The Covid-19 crisis brought about unprecedented reductions in CO2 emissions and energy consumption, benefiting renewables. This effect may be temporary however – but it could also mark the beginning of an ecological transition compatible with safeguarding the planet.
On the subject of climate, a swallow has never made a summer. But still, never in living memory have we seen a swallow like this one. The reductions in CO2 emissions and energy consumption brought by the Covid-19 crisis are unprecedented. Neither the oil shocks of 1973 and 1979 nor the 2009 crisis had such an impact. In its annual report on global energy trends , the consulting firm Enerdata predicts a 7.5 per cent drop in the planet’s energy consumption in 2020 and an 8.5 per cent drop in its energy-related CO2 emissions. This is of course the result of the global recession – the IMF forecasts that world GDP will fall by 3 per cent in 2020.
For France, the drop is set to be even bigger: -10 per cent for energy consumption and -12 per cent for CO2 emissions, figures more or less in line with the European average. In Europe the economic shock (a contraction of GDP of 8.2 per cent, based on a May estimate that has since been exceeded) has been greater than elsewhere in the world due to the scale of lockdown measures and the associated economic freeze.
More renewables in the mix
“CO2 emissions have fallen more than energy consumption”, says Bruno Lapillonne, one of the authors of the study and co-founder of Enerdata. Globally, the gap is one percentage point, and it is particularly large in Germany. Where does this gap come from? “It can be explained by the increase in the share of decarbonated energies in the electricity mix”, continues the expert. With the crisis, electricity consumption has fallen (by around 10 per cent in Europe in 2020). Admittedly, households in lockdown have consumed more electricity than usual, but this is more than cancelled out by the declines in industry. However, when demand for electricity falls, electricity suppliers shift their focus away from energy sources with higher marginal costs (coal or gas) and towards those with low or zero marginal costs (nuclear, wind and solar). With a wind turbine, for example, the production of an additional kWh costs nothing compared to the kWh already produced, whereas with a fossil-fired power plant, the price of fuel has to be paid.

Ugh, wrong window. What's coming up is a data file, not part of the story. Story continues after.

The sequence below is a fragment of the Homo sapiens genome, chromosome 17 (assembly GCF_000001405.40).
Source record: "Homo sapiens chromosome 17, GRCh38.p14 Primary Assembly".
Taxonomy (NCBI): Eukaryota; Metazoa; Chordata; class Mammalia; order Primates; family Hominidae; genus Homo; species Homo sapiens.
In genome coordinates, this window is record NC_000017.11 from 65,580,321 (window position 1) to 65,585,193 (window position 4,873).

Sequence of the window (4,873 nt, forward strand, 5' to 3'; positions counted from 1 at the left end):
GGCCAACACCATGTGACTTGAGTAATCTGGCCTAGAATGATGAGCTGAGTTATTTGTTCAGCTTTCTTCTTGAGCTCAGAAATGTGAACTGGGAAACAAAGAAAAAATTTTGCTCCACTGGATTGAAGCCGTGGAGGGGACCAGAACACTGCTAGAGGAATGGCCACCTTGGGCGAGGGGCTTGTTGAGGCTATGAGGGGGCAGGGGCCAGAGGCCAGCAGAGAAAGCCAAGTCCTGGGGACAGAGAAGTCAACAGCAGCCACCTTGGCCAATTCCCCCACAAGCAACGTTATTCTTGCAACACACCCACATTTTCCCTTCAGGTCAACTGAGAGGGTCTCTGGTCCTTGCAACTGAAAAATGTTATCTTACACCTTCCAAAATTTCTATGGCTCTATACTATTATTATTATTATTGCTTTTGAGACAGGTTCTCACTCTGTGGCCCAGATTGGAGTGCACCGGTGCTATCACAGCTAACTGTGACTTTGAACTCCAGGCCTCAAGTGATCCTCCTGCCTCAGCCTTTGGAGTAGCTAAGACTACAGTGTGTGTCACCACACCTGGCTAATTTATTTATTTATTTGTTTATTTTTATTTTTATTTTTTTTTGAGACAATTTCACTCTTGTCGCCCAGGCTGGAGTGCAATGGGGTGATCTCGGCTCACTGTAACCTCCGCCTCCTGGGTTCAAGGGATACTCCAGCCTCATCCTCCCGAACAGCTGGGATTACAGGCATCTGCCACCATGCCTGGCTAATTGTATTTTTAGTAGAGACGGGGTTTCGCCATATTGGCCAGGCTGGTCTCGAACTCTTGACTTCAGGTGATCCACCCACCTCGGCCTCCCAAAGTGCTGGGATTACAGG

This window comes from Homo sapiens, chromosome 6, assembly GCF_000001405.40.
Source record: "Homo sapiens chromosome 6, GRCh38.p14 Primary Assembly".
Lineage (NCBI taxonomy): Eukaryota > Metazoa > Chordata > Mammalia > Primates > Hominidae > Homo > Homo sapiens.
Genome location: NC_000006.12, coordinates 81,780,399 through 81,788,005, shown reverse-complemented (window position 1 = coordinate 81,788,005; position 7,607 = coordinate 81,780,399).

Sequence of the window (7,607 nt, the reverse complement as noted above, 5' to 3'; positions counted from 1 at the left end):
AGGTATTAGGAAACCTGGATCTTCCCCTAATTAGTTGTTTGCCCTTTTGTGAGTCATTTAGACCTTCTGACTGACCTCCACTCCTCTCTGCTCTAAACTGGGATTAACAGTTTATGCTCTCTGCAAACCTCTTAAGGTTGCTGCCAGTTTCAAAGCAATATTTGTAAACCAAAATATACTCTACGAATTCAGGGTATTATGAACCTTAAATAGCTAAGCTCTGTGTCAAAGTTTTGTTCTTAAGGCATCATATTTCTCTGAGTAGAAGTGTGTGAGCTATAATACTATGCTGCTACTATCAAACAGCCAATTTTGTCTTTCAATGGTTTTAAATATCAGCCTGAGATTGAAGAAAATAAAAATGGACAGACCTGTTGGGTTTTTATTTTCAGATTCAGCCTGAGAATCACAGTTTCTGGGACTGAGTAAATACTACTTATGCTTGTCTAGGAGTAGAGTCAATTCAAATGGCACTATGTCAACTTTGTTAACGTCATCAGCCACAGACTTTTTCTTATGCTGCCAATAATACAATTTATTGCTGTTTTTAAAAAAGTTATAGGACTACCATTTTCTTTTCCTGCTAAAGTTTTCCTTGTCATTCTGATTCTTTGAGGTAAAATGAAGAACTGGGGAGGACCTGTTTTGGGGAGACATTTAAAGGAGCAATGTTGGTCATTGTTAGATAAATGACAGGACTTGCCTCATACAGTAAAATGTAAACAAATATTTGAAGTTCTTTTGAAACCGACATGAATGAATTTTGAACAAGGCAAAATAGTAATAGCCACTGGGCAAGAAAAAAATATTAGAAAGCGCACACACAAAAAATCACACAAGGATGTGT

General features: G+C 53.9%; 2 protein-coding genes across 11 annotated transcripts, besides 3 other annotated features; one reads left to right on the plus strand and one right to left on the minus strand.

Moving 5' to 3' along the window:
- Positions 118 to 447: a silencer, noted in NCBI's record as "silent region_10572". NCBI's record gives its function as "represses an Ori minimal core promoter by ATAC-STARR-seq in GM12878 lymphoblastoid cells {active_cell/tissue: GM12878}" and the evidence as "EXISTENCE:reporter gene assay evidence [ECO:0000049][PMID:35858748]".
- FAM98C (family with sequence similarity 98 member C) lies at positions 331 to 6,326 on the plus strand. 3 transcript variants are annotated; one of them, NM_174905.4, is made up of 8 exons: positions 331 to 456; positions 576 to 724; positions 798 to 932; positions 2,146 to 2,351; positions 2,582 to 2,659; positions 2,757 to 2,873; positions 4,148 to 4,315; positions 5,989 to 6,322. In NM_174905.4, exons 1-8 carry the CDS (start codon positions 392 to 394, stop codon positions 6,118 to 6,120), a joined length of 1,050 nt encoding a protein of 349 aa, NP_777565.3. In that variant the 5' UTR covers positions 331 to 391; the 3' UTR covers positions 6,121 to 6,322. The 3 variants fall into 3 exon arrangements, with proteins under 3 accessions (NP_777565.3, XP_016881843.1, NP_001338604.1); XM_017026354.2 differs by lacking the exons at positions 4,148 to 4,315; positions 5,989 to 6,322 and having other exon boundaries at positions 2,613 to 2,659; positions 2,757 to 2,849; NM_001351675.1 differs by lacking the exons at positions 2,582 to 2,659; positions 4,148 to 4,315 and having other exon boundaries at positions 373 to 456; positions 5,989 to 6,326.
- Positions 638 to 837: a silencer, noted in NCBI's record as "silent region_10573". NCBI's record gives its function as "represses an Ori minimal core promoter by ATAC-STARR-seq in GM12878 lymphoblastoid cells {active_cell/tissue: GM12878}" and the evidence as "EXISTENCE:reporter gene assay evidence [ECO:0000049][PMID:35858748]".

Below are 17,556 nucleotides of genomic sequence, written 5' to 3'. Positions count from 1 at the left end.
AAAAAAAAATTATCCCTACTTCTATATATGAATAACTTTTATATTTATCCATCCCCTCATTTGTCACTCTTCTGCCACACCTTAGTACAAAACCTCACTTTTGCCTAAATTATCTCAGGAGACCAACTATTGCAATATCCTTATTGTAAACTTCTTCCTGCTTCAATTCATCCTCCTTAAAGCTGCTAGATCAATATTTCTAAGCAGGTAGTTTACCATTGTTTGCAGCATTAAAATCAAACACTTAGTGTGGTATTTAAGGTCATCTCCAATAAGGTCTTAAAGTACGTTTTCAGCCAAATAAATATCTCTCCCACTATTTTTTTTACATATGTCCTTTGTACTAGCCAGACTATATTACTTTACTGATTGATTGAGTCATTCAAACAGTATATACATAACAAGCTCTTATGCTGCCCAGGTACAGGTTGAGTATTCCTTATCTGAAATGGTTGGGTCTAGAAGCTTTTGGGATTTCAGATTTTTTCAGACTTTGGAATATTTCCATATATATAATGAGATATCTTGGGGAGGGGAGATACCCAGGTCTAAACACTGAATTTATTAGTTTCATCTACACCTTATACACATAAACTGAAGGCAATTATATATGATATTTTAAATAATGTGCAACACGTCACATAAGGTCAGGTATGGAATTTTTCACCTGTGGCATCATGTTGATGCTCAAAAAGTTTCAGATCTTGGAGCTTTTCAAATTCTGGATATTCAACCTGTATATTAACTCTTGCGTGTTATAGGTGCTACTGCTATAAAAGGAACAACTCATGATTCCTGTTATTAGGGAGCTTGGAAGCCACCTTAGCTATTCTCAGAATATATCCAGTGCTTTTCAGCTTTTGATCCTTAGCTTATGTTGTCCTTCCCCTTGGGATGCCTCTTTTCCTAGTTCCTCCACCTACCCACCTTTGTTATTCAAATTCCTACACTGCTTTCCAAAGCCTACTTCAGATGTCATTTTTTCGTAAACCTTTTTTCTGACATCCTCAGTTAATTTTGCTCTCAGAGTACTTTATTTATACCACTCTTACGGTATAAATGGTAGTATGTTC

The Covid-linked fall in electricity consumption has thus benefited low-marginal-cost types of energy generation, which in 2020 means much more decarbonated energy, in particular renewables. In Germany, the share of renewables in the electricity mix could increase from 42 per cent in 2019 to 49 per cent in 2020. In France, the leap would be from 21 per cent to 25